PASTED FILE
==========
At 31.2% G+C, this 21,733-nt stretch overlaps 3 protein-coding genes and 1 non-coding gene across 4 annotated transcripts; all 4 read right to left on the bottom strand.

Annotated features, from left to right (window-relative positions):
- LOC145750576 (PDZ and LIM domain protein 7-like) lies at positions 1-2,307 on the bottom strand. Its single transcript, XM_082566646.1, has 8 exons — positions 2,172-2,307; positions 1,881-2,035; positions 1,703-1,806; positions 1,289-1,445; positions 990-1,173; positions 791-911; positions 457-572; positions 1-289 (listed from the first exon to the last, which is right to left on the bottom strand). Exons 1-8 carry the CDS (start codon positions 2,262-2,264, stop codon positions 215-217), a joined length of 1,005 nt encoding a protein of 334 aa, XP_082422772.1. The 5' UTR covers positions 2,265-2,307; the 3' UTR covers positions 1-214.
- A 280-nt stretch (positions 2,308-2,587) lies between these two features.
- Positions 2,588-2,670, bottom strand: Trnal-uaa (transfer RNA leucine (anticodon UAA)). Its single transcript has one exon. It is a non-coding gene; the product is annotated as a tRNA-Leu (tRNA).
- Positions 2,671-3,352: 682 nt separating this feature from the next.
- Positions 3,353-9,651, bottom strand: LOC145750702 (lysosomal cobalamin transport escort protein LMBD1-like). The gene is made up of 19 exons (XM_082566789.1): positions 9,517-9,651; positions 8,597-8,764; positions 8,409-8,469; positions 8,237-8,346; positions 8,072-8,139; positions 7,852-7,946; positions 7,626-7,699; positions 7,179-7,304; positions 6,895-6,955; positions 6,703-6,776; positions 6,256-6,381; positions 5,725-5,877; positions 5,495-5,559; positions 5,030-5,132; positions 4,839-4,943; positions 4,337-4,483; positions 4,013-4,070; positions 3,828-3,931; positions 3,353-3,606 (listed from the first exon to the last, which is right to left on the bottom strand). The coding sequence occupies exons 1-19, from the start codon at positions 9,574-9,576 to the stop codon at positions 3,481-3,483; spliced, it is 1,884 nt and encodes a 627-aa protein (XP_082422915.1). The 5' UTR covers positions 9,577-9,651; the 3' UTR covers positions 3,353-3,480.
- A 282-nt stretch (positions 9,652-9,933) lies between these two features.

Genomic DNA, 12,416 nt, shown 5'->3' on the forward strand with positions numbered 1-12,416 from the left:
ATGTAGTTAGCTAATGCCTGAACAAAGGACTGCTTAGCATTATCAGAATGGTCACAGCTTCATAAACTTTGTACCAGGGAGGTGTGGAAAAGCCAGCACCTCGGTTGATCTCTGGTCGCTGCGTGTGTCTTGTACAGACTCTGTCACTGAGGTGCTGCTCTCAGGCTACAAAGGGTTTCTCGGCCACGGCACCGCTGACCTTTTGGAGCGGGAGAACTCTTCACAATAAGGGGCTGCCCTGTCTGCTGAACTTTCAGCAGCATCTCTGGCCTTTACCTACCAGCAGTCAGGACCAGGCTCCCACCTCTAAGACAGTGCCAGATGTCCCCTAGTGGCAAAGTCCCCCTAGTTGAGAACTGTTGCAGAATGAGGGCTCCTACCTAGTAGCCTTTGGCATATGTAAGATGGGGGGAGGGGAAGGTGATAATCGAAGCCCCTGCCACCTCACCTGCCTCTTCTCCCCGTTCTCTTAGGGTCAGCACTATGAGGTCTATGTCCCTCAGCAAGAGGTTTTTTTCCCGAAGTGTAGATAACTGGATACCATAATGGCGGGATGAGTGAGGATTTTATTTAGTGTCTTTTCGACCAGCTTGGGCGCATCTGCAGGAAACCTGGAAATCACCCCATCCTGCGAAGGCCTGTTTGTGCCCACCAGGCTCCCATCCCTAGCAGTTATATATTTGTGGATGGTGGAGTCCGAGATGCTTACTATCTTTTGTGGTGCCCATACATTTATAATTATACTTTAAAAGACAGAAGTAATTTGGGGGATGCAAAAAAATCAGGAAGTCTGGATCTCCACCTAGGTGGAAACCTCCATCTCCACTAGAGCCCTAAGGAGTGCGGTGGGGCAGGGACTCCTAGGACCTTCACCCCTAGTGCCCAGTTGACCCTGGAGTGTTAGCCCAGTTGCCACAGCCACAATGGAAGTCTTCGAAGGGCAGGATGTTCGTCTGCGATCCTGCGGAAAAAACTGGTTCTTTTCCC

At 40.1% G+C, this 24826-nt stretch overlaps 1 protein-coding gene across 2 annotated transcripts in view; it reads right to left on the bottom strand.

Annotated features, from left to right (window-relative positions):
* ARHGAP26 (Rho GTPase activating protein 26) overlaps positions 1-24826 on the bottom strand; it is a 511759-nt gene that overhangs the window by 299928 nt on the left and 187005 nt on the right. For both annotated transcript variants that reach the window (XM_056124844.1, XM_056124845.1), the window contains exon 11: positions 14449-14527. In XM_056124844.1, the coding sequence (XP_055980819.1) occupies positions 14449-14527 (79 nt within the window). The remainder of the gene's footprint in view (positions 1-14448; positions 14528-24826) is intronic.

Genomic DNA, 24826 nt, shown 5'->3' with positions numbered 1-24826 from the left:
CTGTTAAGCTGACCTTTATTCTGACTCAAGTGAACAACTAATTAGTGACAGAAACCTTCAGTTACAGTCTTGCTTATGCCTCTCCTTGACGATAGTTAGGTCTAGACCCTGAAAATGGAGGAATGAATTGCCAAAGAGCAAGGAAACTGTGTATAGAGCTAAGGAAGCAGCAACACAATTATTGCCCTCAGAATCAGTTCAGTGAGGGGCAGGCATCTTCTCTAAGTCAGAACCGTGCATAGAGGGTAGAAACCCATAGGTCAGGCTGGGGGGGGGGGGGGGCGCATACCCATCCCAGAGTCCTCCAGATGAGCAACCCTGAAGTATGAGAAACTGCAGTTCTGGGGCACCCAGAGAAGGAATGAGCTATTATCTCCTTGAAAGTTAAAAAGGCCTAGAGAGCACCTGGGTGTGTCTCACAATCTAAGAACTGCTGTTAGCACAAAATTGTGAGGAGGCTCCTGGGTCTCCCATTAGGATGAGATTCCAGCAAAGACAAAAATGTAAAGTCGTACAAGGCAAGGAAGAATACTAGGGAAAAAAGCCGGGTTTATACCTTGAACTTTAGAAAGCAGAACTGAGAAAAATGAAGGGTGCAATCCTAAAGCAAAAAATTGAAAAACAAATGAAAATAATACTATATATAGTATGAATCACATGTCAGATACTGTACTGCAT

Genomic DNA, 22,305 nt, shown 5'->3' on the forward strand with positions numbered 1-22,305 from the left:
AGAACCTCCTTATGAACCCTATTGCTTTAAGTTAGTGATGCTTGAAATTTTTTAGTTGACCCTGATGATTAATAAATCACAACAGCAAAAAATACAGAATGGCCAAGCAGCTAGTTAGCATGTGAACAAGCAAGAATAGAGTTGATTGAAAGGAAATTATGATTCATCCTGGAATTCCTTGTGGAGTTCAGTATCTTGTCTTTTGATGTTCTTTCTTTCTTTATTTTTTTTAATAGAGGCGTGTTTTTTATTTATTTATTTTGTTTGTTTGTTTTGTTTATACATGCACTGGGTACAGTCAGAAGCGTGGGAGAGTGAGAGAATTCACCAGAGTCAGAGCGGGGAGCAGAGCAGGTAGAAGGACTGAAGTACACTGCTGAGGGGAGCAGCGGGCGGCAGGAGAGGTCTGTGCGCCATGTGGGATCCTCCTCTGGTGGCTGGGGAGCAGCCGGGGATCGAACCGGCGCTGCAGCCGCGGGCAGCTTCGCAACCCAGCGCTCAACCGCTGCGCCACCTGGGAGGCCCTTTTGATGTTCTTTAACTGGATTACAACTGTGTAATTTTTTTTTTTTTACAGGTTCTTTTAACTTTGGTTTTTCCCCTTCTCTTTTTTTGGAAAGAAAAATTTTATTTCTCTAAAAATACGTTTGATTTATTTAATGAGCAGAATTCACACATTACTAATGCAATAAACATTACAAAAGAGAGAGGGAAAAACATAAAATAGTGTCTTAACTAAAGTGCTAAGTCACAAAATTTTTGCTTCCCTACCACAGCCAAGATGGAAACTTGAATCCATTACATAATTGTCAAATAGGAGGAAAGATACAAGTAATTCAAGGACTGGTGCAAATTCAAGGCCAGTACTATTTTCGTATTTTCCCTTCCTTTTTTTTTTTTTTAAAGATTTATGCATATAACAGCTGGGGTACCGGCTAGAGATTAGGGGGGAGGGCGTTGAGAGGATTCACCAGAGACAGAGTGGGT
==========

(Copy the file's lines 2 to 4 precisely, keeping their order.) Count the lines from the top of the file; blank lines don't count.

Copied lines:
Annotated features, from left to right (window-relative positions):
- LOC145750576 (PDZ and LIM domain protein 7-like) lies at positions 1-2,307 on the bottom strand. Its single transcript, XM_082566646.1, has 8 exons — positions 2,172-2,307; positions 1,881-2,035; positions 1,703-1,806; positions 1,289-1,445; positions 990-1,173; positions 791-911; positions 457-572; positions 1-289 (listed from the first exon to the last, which is right to left on the bottom strand). Exons 1-8 carry the CDS (start codon positions 2,262-2,264, stop codon positions 215-217), a joined length of 1,005 nt encoding a protein of 334 aa, XP_082422772.1. The 5' UTR covers positions 2,265-2,307; the 3' UTR covers positions 1-214.
- A 280-nt stretch (positions 2,308-2,587) lies between these two features.